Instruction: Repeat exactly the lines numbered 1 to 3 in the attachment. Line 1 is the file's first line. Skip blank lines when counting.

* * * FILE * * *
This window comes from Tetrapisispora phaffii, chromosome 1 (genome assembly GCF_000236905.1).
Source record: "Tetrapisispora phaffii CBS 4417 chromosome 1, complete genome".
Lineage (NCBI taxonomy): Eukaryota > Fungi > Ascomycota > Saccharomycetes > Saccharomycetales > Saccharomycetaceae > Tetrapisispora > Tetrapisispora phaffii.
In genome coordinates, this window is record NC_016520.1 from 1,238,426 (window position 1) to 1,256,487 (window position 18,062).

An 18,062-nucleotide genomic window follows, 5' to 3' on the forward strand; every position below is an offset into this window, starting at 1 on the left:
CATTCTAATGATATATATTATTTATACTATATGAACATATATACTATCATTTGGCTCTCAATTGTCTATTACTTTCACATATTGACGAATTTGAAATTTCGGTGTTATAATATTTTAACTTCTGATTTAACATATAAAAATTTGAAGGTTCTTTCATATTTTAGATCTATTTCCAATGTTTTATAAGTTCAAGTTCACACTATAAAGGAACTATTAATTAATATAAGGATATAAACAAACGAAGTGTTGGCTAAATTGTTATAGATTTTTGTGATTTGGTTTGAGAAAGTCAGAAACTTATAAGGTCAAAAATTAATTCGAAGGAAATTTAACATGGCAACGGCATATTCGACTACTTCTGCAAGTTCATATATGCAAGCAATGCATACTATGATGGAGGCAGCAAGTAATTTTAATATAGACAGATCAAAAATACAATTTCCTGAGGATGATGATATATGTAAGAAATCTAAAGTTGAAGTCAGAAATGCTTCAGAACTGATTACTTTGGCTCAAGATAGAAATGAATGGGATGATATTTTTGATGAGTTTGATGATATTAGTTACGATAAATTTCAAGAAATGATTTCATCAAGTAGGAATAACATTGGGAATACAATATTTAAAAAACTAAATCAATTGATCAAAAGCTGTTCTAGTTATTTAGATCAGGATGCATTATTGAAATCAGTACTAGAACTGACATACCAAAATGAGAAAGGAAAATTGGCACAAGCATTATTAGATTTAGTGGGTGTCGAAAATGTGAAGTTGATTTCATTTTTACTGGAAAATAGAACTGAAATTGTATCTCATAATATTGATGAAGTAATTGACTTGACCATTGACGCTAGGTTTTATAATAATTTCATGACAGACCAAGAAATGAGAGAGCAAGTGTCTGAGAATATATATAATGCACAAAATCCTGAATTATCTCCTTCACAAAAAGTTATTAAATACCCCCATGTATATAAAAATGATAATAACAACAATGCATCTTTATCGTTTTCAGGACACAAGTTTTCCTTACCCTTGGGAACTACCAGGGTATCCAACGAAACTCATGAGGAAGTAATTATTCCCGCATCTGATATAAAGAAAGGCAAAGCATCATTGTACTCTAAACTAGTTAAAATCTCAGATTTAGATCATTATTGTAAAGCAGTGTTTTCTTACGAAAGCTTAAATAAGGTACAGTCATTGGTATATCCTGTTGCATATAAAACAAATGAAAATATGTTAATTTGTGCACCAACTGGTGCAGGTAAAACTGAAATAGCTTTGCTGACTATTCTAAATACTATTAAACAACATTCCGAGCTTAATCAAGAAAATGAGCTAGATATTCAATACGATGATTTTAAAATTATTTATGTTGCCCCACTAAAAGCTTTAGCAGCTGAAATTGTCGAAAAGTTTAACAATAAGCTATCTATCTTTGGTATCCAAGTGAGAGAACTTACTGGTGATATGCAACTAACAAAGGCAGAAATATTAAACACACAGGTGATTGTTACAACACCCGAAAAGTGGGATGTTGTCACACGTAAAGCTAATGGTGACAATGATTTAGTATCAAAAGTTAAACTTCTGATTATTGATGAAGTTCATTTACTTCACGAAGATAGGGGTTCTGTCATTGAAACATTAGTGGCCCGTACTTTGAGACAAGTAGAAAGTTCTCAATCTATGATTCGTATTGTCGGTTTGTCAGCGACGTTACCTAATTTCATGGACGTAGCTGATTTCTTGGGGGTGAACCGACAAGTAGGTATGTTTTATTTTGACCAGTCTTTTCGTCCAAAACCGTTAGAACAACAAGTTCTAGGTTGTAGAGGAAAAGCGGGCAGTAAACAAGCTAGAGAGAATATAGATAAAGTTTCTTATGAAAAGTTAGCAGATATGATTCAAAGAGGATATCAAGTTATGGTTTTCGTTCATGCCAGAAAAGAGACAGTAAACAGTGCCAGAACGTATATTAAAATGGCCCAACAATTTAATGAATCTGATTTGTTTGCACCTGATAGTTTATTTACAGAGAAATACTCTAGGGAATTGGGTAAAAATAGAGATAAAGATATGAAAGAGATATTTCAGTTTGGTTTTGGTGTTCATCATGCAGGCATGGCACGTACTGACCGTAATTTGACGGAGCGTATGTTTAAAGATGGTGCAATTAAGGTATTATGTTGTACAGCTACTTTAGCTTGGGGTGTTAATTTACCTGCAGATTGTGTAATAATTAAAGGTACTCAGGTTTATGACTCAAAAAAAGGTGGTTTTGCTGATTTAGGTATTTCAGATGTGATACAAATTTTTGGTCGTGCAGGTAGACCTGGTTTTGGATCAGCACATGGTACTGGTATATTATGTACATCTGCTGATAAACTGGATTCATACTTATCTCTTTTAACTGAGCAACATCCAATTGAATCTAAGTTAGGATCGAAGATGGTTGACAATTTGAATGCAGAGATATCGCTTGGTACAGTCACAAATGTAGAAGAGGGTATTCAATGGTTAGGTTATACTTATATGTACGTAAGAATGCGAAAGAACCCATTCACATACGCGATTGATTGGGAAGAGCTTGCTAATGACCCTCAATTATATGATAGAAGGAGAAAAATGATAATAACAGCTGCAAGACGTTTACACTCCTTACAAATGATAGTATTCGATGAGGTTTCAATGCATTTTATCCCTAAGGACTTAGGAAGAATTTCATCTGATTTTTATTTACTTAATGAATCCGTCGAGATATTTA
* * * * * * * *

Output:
This window comes from Tetrapisispora phaffii, chromosome 1 (genome assembly GCF_000236905.1).
Source record: "Tetrapisispora phaffii CBS 4417 chromosome 1, complete genome".
Lineage (NCBI taxonomy): Eukaryota > Fungi > Ascomycota > Saccharomycetes > Saccharomycetales > Saccharomycetaceae > Tetrapisispora > Tetrapisispora phaffii.